If you can teach your kids that volunteering is a privilege and everyone has a responsibility for the welfare of the community, you would be remarkable parents. Understanding gratitude and not taking things for granted are signs of maturity and humanity.
Volunteering teaches youth to be selfless and give back to their community. It will also help them to develop a sense of pride and knowledge of resources in their community.
Go to your friends and neighbors and ask them how your kid can make a difference. Observe them after their involvement. What changes have you discovered in your child’s development? Better yet, join your kids in volunteering. It will bring your family closer together.
8. Run for school office
Why not get a step further if you want your kids to be comfortable to be leaders? Encourage them to run for leadership positions such as class president, even when they are in grade school.
Win or lose, they will get to see a whole new world. They learn to support their schools, how to speak publicly, organize and develop the ability to represent their peers, talk to principals and teachers.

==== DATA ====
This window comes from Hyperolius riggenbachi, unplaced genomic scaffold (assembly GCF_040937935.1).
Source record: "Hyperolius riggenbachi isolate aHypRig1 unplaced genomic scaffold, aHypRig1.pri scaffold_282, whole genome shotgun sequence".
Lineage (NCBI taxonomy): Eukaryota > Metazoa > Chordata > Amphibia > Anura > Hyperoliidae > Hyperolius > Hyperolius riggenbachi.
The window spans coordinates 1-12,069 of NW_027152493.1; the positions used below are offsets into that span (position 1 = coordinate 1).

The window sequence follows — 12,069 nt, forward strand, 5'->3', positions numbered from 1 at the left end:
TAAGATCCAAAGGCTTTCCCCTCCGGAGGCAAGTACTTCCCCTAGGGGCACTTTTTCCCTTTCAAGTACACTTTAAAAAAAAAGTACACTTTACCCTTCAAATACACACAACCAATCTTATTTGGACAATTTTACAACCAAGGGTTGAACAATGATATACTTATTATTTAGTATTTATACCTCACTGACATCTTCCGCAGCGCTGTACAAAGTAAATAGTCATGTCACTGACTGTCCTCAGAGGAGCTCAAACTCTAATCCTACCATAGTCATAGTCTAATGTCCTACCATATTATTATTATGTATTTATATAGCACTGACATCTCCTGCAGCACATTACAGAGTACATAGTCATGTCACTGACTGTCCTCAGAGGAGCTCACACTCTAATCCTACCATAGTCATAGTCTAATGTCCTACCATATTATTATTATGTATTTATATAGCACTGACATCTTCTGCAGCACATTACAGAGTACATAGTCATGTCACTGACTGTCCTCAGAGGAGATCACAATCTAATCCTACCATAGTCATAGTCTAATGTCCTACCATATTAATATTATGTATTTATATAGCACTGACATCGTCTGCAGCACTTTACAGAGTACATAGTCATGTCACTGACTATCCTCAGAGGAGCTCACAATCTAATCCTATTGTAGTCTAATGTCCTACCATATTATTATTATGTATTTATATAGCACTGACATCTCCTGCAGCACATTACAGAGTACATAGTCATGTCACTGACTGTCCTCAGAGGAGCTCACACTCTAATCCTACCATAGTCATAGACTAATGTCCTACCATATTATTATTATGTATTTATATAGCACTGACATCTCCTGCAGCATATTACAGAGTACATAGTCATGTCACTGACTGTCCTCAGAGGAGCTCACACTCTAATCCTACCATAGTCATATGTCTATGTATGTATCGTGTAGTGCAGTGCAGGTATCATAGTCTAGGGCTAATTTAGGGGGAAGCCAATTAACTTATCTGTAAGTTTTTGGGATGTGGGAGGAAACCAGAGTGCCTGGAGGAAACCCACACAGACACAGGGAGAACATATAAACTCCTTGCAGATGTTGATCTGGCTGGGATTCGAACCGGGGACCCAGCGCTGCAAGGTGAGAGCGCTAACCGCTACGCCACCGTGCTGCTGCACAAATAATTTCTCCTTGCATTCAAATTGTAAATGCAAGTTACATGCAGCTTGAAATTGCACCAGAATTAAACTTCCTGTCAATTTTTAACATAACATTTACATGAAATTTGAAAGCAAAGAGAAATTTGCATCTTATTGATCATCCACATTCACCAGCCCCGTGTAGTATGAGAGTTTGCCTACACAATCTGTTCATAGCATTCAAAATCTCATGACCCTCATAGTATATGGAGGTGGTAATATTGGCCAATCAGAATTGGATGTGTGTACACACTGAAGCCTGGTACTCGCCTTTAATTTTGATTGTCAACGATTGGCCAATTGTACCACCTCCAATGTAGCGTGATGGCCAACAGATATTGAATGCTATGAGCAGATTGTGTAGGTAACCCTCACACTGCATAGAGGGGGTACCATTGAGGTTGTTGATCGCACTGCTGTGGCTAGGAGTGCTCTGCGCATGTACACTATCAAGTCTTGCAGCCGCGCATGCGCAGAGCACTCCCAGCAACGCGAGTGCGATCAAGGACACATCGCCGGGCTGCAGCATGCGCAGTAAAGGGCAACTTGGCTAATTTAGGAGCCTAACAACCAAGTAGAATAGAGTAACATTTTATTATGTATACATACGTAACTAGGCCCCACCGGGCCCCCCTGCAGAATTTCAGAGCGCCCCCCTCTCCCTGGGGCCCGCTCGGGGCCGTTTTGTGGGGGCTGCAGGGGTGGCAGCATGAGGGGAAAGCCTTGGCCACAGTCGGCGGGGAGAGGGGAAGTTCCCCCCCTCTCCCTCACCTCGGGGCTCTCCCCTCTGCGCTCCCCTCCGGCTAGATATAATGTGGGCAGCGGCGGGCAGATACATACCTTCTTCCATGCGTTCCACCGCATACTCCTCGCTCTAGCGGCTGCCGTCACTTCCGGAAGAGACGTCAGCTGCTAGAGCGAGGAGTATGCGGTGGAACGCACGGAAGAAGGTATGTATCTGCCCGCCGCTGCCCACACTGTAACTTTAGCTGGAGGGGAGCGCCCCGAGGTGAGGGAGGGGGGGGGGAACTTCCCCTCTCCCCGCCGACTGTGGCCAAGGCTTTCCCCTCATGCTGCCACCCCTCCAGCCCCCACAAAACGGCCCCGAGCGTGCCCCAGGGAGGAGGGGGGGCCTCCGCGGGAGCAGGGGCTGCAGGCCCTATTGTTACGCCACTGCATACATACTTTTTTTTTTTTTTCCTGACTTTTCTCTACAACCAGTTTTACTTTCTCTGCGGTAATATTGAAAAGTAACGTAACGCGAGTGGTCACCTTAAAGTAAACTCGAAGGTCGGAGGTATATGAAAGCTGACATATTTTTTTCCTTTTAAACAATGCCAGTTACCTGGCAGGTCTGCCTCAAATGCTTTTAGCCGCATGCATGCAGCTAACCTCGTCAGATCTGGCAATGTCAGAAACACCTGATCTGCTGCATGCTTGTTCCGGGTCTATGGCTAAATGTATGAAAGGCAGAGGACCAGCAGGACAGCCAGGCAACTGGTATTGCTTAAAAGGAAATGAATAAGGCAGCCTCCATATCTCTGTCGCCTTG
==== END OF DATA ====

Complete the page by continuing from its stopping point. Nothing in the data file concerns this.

In a leadership position, your kids can learn how to speak up for himself and other people. It is a vital skill in the United States.
9. Confidence and communication skills grow together
Having assertive kids can cause challenges. My older son took many debate classes in high school. As his team’s captain, he was in charge of training fellow students and fund-raising for the department.
However, I was not amused when he practiced his debate art on me. There were times I wanted to slap this “little monster” that could argue his way to get what he wanted.
However, the skills he learned helped his career. He has been invited to emcee several big events for his company. With self-assurance, he never fails to ask questions in a room full of people.
Being able to ask questions is an important skill. That’s not something you can learn from a classroom. It takes practice, courage to start asking, and intelligence to size up situations and process information quickly. It has to do with self-awareness and analytical and observation skills combined with a critical mind.
Tiger moms’ authoritarian style discourages discussion from children. But it’s never too late for you to change your attitude and your approach to parenting.
If you can add more pieces of advice to this list of developing confidence in children, please let me know. Good luck to all the parents who want their sons and daughters to aspire to be leaders. (end)
To read the publisher’s blog in Chinese, visit www.seattlechinesepost.com.